NASHVILLE Bears special teams players are holding each other down and fighting among themselves.
Exactly the kinds of things their coaches want.
First there was defensive end Corey Wootton, picking up a Tennessee Titans blocked by former Northwestern teammate Sherrick McManis, and charging five yards into the end zone for the first Chicago touchdown in Sundays 51-20 rout of the Tennessee Titans.
It was Woottons first touchdown since high school and he was ready to dust off some moves with a touchdown dance. But something someone -- was holding him down.
I was trying to get a dance but Anthony Walters jumped on my back so I carried him for about 10 yards in the end zone, so I wasnt able to get one, Wootton said, laughing.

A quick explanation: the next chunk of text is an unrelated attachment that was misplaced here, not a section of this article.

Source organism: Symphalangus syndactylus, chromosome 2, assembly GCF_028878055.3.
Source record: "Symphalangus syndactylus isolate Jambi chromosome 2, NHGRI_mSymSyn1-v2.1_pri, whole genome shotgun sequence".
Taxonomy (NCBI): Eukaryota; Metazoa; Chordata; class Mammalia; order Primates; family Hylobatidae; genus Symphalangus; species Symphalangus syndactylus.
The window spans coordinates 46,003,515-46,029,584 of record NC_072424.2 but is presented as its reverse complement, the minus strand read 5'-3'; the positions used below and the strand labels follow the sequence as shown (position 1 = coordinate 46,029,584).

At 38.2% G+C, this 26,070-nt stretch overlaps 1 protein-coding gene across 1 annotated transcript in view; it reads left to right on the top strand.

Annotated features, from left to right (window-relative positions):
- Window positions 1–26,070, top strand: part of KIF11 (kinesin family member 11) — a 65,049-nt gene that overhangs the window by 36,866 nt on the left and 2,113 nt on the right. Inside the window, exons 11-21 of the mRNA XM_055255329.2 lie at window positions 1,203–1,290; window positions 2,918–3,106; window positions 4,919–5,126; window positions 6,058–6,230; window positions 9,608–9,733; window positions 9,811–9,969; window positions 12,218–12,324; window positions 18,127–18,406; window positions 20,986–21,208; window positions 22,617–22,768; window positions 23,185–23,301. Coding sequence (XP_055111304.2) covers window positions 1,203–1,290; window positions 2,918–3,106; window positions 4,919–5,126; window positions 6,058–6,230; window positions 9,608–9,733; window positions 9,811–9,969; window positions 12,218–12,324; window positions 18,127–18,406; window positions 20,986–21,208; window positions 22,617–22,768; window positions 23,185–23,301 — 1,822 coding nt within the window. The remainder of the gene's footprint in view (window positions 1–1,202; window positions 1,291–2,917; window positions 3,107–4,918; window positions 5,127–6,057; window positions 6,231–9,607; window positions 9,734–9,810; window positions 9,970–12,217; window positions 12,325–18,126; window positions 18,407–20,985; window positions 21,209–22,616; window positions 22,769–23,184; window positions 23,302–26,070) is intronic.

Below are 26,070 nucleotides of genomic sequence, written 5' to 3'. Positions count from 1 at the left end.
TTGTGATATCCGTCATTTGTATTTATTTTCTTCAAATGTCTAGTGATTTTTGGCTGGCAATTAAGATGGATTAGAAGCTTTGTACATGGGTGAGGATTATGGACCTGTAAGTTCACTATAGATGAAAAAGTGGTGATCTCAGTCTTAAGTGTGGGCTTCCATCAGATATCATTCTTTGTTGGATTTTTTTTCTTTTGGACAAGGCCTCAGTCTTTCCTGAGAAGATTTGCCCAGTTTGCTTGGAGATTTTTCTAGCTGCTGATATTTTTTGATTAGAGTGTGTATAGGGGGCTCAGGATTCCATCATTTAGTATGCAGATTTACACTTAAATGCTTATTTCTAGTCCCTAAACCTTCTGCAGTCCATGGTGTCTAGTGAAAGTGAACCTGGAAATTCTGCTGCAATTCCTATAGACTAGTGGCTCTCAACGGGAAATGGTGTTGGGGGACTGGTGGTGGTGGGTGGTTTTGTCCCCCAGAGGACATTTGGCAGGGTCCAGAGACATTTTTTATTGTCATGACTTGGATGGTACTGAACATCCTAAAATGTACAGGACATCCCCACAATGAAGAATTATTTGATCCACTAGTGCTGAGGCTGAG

I told him we should celebrate as a team, Walters claimed.
Woottons last score came on an intercepted pass in high school. That one he had to tote that one 40 yards to score so this one was easier, Wooton said. It was a heck of a play by Sherrick so a little bit of a Northwestern connection there.
Players said coordinator Dave Toub and staff had scouted Tennessee protections perfectly and when the Titans showed this look, the Bears attacked.
And they attacked particularly against what was one of the better kick returners in the AFC. So confident were the Bears that they were talking trash to the Titans, hoping to goad them into trying to run kicks back.
Tennessee kick returner Darius Reynaud was averaging 25.8 yards per runback, which the Bears took as a special challenge. Usually a touchback and forced starting position at the 20 is a good thing. The Bears wanted Reynaud to try them.
He did seven returns, modest 20.7 yards average, none longer than 32 yards.
We knew he likes to bring the ball out from wherever so we had a plan for that, Walters said, adding that it fueled what is becoming a standard competition within the coverage team.
We try to beat each other to the tackles. We have lane integrity but we argue about who had this tackle or that one. You should hear us in the film room.